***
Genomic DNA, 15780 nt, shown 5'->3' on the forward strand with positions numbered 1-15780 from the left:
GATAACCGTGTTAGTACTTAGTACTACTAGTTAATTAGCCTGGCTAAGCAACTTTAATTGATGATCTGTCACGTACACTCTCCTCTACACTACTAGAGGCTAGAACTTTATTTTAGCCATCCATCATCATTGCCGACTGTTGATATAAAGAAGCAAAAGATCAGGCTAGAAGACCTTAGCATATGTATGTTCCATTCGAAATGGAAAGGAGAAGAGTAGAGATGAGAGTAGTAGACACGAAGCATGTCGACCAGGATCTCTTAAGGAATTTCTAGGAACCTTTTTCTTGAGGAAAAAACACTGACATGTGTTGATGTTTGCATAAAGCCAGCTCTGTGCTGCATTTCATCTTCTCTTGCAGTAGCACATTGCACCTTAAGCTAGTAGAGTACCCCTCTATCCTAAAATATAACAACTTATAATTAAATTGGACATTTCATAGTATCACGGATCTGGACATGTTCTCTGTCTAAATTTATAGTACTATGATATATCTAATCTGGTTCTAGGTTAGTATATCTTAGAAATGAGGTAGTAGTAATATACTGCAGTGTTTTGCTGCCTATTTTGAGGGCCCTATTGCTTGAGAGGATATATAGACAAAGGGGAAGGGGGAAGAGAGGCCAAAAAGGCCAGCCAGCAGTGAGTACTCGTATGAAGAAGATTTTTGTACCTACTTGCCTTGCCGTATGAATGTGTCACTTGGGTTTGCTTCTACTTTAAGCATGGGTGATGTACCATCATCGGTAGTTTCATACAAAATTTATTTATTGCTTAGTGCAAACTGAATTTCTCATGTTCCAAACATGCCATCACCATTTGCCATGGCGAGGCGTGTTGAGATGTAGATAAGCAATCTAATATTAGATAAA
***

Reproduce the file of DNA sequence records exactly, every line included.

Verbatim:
Genomic DNA, 15780 nt, shown 5'->3' on the forward strand with positions numbered 1-15780 from the left:
GATAACCGTGTTAGTACTTAGTACTACTAGTTAATTAGCCTGGCTAAGCAACTTTAATTGATGATCTGTCACGTACACTCTCCTCTACACTACTAGAGGCTAGAACTTTATTTTAGCCATCCATCATCATTGCCGACTGTTGATATAAAGAAGCAAAAGATCAGGCTAGAAGACCTTAGCATATGTATGTTCCATTCGAAATGGAAAGGAGAAGAGTAGAGATGAGAGTAGTAGACACGAAGCATGTCGACCAGGATCTCTTAAGGAATTTCTAGGAACCTTTTTCTTGAGGAAAAAACACTGACATGTGTTGATGTTTGCATAAAGCCAGCTCTGTGCTGCATTTCATCTTCTCTTGCAGTAGCACATTGCACCTTAAGCTAGTAGAGTACCCCTCTATCCTAAAATATAACAACTTATAATTAAATTGGACATTTCATAGTATCACGGATCTGGACATGTTCTCTGTCTAAATTTATAGTACTATGATATATCTAATCTGGTTCTAGGTTAGTATATCTTAGAAATGAGGTAGTAGTAATATACTGCAGTGTTTTGCTGCCTATTTTGAGGGCCCTATTGCTTGAGAGGATATATAGACAAAGGGGAAGGGGGAAGAGAGGCCAAAAAGGCCAGCCAGCAGTGAGTACTCGTATGAAGAAGATTTTTGTACCTACTTGCCTTGCCGTATGAATGTGTCACTTGGGTTTGCTTCTACTTTAAGCATGGGTGATGTACCATCATCGGTAGTTTCATACAAAATTTATTTATTGCTTAGTGCAAACTGAATTTCTCATGTTCCAAACATGCCATCACCATTTGCCATGGCGAGGCGTGTTGAGATGTAGATAAGCAATCTAATATTAGATAAA